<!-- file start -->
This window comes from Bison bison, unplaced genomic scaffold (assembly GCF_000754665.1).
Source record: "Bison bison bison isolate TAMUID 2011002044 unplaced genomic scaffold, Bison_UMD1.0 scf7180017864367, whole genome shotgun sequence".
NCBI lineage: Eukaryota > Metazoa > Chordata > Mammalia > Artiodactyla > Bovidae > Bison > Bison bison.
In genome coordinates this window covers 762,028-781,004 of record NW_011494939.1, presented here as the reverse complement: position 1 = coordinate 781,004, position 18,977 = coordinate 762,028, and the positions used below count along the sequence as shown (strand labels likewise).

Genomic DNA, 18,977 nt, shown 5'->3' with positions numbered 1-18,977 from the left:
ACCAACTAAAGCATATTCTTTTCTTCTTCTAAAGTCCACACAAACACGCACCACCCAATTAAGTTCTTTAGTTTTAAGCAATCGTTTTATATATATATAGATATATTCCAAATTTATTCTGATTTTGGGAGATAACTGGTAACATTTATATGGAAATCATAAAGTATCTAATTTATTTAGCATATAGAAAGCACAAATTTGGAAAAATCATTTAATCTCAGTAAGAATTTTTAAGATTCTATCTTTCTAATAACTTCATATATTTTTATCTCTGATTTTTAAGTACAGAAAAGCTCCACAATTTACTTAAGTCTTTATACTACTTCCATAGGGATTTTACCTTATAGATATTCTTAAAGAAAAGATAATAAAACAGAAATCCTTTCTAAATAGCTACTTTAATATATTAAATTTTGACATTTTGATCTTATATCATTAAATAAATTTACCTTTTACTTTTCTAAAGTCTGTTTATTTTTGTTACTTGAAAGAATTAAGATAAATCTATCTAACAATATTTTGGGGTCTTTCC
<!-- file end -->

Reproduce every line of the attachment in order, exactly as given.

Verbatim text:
This window comes from Bison bison, unplaced genomic scaffold (assembly GCF_000754665.1).
Source record: "Bison bison bison isolate TAMUID 2011002044 unplaced genomic scaffold, Bison_UMD1.0 scf7180017864367, whole genome shotgun sequence".
NCBI lineage: Eukaryota > Metazoa > Chordata > Mammalia > Artiodactyla > Bovidae > Bison > Bison bison.
In genome coordinates this window covers 762,028-781,004 of record NW_011494939.1, presented here as the reverse complement: position 1 = coordinate 781,004, position 18,977 = coordinate 762,028, and the positions used below count along the sequence as shown (strand labels likewise).

Genomic DNA, 18,977 nt, shown 5'->3' with positions numbered 1-18,977 from the left:
ACCAACTAAAGCATATTCTTTTCTTCTTCTAAAGTCCACACAAACACGCACCACCCAATTAAGTTCTTTAGTTTTAAGCAATCGTTTTATATATATATAGATATATTCCAAATTTATTCTGATTTTGGGAGATAACTGGTAACATTTATATGGAAATCATAAAGTATCTAATTTATTTAGCATATAGAAAGCACAAATTTGGAAAAATCATTTAATCTCAGTAAGAATTTTTAAGATTCTATCTTTCTAATAACTTCATATATTTTTATCTCTGATTTTTAAGTACAGAAAAGCTCCACAATTTACTTAAGTCTTTATACTACTTCCATAGGGATTTTACCTTATAGATATTCTTAAAGAAAAGATAATAAAACAGAAATCCTTTCTAAATAGCTACTTTAATATATTAAATTTTGACATTTTGATCTTATATCATTAAATAAATTTACCTTTTACTTTTCTAAAGTCTGTTTATTTTTGTTACTTGAAAGAATTAAGATAAATCTATCTAACAATATTTTGGGGTCTTTCC